Durango High School Aerospace Design Team wins again

Students also sweep individual awards in Florida

The Durango High School Aerospace Design Team at the Kennedy Space Center in Orlando, Florida. Back row (from left to right): Torin Hopkins-Arnold, Joe Lawton, Clay Mickelson and Daniel Sandner. Middle row: Abby Scott, Sarah Vierling, Alison Hall, Georgia Witchel, Katelyn Weese and Madeleine Burns. Front row: Paxton Scott and Harry Steinberg. Enlarge photo

Courtesy of Durango High School

The Durango High School Aerospace Design Team at the Kennedy Space Center in Orlando, Florida. Back row (from left to right): Torin Hopkins-Arnold, Joe Lawton, Clay Mickelson and Daniel Sandner. Middle row: Abby Scott, Sarah Vierling, Alison Hall, Georgia Witchel, Katelyn Weese and Madeleine Burns. Front row: Paxton Scott and Harry Steinberg.

The Durango High School Aerospace Design Team has a record of success that continues to grow with the team’s recent victory at the International Aerospace Design Settlement Competition in Florida.

On July 31, the team placed first in the competition. Additionally, the Durango kids swept the individual awards.

“It is a snowball effect. Because we’ve been so successful, it attracts high-caliber students,” said team sponsor Sabine Furtauer. “We have some of the strongest minds at Durango High School in this group.”

Aerospace Design is a class offered to all students at Durango High School.

Teams qualify for the international competition through a written project proposal, and this marks the seventh time the Durango team has won the competition. The team has qualified 22 times.

The competition was held July 29-31 at the Kennedy Space Center outside Orlando. The Durango team was paired with students from other schools around the world to form a theoretical company, Grumbo Aerospace.

Grumbo Aerospace was one of four companies competing, and was composed of 60 students from Romania, India, China, Washington, Iowa, Texas and Colorado.

Senior Paxton Scott was elected team leader, and his sister, Abby Scott, served as a systems engineer. Other managerial positions included Katelynn Weese as head of human factors and safety, Daniel Sandner as head of automations and Harry Steinberg as head of structure and engineering.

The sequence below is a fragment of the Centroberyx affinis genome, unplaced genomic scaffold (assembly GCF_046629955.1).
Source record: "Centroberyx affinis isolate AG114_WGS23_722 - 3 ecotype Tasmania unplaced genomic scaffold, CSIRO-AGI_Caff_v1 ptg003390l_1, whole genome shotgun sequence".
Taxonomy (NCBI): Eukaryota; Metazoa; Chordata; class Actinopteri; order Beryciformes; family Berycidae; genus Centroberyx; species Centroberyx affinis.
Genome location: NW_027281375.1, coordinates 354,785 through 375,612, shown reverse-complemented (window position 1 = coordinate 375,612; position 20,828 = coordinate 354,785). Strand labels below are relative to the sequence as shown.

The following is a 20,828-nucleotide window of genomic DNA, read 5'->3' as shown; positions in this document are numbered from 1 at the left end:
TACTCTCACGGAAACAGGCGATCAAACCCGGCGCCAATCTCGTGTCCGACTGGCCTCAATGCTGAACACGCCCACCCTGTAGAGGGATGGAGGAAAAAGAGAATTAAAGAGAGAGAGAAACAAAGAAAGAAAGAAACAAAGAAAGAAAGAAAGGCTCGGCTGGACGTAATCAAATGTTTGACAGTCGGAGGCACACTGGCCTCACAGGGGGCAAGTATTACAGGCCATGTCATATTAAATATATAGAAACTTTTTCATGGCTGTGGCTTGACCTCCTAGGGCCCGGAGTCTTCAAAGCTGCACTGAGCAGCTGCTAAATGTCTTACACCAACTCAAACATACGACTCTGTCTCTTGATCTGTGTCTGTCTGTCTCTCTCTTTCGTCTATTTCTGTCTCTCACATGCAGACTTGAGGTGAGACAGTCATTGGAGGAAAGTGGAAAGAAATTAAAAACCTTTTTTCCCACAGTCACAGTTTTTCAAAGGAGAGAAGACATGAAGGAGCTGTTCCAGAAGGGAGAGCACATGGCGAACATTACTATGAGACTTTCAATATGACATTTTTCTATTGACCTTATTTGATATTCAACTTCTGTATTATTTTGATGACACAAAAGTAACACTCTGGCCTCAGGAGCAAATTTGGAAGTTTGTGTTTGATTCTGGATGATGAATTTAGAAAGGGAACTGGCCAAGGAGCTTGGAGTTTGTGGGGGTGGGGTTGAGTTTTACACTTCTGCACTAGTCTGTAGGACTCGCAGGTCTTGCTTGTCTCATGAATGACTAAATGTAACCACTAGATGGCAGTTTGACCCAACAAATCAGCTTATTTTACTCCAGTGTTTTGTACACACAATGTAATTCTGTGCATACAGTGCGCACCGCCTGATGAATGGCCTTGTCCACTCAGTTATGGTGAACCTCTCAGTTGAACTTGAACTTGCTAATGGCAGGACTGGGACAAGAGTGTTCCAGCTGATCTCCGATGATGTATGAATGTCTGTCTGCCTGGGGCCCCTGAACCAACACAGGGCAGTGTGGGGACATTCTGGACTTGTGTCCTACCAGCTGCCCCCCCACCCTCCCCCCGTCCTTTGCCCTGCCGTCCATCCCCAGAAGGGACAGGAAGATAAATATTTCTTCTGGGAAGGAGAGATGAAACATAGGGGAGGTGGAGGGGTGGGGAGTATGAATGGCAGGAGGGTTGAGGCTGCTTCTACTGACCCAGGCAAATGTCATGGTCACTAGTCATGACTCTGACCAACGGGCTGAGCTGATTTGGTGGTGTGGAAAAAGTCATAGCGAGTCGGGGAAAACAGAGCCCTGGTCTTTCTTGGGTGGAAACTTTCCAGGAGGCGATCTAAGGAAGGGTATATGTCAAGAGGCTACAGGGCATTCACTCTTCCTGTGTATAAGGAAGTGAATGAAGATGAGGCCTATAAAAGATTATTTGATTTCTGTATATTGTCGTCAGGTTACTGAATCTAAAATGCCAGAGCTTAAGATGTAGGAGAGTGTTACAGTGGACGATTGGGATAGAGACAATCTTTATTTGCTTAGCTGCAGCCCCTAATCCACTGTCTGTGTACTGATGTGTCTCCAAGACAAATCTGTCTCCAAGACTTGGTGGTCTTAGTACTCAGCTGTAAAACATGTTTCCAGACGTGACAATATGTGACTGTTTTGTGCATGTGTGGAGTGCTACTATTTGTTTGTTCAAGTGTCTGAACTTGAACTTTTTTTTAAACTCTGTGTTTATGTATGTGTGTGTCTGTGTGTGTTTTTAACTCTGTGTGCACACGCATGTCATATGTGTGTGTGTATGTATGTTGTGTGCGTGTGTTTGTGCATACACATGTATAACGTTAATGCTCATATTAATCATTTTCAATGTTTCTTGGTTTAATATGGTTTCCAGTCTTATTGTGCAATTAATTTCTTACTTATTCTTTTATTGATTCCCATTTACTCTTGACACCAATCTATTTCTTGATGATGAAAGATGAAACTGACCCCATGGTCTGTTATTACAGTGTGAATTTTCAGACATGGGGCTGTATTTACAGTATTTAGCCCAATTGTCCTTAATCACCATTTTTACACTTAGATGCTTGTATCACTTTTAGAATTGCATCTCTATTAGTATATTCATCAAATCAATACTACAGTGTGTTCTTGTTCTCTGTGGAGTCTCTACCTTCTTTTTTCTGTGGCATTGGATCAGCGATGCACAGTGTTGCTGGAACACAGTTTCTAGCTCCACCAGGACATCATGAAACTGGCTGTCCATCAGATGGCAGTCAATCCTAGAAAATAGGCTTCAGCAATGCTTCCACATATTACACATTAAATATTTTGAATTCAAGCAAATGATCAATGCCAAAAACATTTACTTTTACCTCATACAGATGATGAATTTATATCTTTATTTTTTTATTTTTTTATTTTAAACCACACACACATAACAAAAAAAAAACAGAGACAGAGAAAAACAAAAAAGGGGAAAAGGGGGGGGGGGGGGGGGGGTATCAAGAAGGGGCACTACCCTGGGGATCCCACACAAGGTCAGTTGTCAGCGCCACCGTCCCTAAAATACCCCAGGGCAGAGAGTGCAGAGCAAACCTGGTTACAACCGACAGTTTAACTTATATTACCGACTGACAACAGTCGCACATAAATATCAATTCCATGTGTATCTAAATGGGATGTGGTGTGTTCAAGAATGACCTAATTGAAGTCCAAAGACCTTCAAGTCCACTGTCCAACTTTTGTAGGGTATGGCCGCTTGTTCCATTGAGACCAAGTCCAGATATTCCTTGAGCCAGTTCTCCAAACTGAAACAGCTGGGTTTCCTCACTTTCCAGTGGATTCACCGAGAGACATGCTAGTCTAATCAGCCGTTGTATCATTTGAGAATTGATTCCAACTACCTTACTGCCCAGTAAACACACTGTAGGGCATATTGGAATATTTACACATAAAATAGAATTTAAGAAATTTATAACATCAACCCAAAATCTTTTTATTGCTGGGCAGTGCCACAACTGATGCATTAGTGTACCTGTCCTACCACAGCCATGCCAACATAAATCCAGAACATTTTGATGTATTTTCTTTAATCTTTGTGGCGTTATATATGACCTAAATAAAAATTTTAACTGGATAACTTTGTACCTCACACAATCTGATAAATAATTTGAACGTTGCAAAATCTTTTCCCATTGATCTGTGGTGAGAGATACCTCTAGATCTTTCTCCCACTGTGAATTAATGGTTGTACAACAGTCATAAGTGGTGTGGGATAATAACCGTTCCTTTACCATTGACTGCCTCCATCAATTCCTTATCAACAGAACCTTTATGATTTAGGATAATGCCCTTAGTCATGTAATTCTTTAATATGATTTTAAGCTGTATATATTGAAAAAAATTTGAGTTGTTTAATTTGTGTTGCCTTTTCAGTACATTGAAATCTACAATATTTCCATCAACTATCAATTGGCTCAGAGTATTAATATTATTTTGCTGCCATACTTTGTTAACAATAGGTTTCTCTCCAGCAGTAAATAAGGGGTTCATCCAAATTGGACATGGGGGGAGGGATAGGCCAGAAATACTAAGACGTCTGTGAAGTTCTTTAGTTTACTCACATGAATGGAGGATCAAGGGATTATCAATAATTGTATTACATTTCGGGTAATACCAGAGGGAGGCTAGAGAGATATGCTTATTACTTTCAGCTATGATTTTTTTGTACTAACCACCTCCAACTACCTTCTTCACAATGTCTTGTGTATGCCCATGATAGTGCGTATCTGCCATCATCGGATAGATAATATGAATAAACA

The Grumbo Aerospace team had 42 hours to design Asimov, a settlement on Venus capable of sustaining a population of 10,000 residents. The inhospitable environment of Venus was just one challenge the team had to overcome; others included sleep deprivation, language and cultural differences.

“They asked us to build the settlement on the surface. The atmosphere on Venus is very dense. It has the hottest surface temperature of any planet in the solar system,” Paxton Scott said. “Heat and pressure made it difficult to build the settlement.”

Paxton Scott, an aspiring aerospace engineer, returned for his third year in the competition.

“Although we didn’t win last year, we applied some of what we learned then to win this year,” he said. “The past two years, my roll has expanded more toward leadership. It offers new challenges.”

Abby Scott won the Jingle Lutz award for best female presenter, Daniel Sandner won best male presenter and Joe Lawton won the Dick Edwards award, given to the best student leader from each company.

“I love this group of kids, and when you win the international competition, you feel humbled because it’s such a group effort,” Abby Scott said. “It is a feeling you cannot replicate.”

Furtauer said the Durango kids were the powerhouse of the competition.

“It is because Durango was part of Grumbo that Grumbo won,” she said. “I loved being a part of this. Every teacher’s dream is to watch students work hard and succeed.”

mrupani@durangoherald.com

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